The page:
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I am getting a warning of "assigment from incompatible pointer type". I don't understand why this warning is happening. I don't know what else to declare "the_go_status" variable to other than an integer. (Note: this is not all the code, but just a simplified version I posted to illustrate the problem.)

The warning occurs on the last line of the example I included below.

//In a header file  
enum error_type  
{  
    ERR_1 = 0,  
    ERR_2 = 1,  
    ERR_3 = 2,  
    ERR_4 = 4,  
};  


//In a header file  
struct error_struct  
{  
   int value;  
   enum error_type *status;  
};  



//In a C file  
int the_go_status;  

the_go_status = ERR_1;  

//Have the error_struct "status" point to the address of "the_go_status"  
error_struct.status = &the_go_status;    //WARNING HERE!
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6 Answers 6

Because status is a pointer to enum error_type, and the_go_status is a pointer to an int. They are pointers to different types.

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This is true, but what he wants to do seems, and I can't believe I'm finally seeing this as the best phrase to describe it, awfully smelly. –  San Jacinto Dec 20 '10 at 19:45
    
the_go_status is not a pointer, it's a primitive –  codeySmurf Dec 20 '10 at 19:52
    
codeySmurt: Yes, you are correct. &the_go_status is a pointer to an int. –  Jonathan Wood Dec 20 '10 at 19:54
    
to be more specific &the_go_status is the address to what the pointer, if it had been declared, points. –  codeySmurf Dec 21 '10 at 2:15
    
So, for int * pointer; pointer = &anotherPointer you may set a pointer to the address of the other pointer and therefore to that value. –  codeySmurf Dec 21 '10 at 2:20
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I'm not sure if this is related exactly to your warning or not, but be very careful assigning references to local variables to pointers within structs. If the_go_status is a local, as soon as your function returns, the reference to that local will become invalid. So, if your code (or someone else's code) uses your instance of error_struct outside the function declaring the_go_status, things will quickly break.

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This is because enum error_type * isn't compatible with int *, because they point to values of different types (and possibly even different sizes). You should declare the_go_status as:

enum error_type the_go_status;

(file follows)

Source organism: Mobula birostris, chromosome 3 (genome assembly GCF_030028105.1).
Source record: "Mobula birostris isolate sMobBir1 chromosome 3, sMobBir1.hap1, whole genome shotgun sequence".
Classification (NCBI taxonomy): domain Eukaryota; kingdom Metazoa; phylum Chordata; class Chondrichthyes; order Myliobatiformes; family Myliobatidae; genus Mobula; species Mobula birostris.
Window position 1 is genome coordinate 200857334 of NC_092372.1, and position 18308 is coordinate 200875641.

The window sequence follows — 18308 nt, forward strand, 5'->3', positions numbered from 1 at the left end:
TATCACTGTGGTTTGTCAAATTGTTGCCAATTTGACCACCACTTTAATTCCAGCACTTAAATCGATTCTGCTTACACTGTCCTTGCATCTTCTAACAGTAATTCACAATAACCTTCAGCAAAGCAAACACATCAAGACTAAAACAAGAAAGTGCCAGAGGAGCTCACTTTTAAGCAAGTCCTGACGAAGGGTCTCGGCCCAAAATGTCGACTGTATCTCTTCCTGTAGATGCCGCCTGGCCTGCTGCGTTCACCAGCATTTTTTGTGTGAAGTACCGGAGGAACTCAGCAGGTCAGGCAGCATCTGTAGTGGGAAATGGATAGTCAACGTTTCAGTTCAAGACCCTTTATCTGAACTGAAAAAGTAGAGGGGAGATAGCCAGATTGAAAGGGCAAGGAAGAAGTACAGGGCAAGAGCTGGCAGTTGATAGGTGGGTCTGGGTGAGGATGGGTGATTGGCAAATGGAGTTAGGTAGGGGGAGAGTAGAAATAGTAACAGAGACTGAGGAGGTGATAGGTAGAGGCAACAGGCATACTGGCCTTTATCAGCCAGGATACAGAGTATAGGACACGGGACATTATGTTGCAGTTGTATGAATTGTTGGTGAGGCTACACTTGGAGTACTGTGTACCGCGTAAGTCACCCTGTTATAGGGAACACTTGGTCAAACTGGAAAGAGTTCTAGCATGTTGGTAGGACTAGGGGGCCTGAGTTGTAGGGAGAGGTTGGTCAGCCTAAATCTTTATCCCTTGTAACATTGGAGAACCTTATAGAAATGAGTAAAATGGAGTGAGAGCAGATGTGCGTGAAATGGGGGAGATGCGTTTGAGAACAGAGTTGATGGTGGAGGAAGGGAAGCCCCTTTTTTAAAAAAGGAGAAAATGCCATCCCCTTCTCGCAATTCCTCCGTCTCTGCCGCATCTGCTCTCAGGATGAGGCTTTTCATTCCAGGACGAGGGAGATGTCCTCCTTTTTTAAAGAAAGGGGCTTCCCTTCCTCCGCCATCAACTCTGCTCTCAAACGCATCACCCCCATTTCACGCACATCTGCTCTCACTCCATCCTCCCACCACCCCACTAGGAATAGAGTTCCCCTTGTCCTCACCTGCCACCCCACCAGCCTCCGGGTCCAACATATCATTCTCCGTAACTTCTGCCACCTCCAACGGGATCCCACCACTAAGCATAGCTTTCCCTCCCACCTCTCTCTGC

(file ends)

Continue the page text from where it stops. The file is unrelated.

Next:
Although simply casting the pointer (i.e. (enum error_type *)&the_go_status) will make the warning go away, it may result in bugs on some platforms. See Is the sizeof(enum) == sizeof(int), always?

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Try this:

#include <stdio.h>


enum error_type
{
    ERR_1=0
    ,ERR_2=1
    ,ERR_3=2
    ,ERR_4=4
};

struct error_struct
{
    int value;
    error_type status;

};

int main(int argc, char* argv[])
{
    printf("Start\n");

    error_type the_go_status=ERR_1;
    error_struct err;

    err.value=5;
    err.status=the_go_status;


    printf("Done\n");

    getchar();


    return 0;
}
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you should declare a pointer if you want to use a pointer:

int * the_go_status

otherwise you declare a primitive, which is not placed on the heap, but on the stack. (please correct my when being wrong on that)

However, I don't get why you want to use a pointer at all. Just do something like this in your struct definition:

enum error_type status;

and change your last line to:

error_struct.status = the_go_status; 
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Just declaring a pointer doesn't do any good, you have to point it at something. –  Chris Stratton Dec 20 '10 at 21:13
1  
true. As for any other kind of "variable", you have to set it once, so it has a value. However, as this is one of the most basic things of programming, I assumed this being obvious –  codeySmurf Dec 21 '10 at 2:13
    
Thanks, this helped! –  ArtSabintsev Dec 5 '11 at 19:22
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The "the_go_status" should be typed "enum error_type". You could typedef the enum

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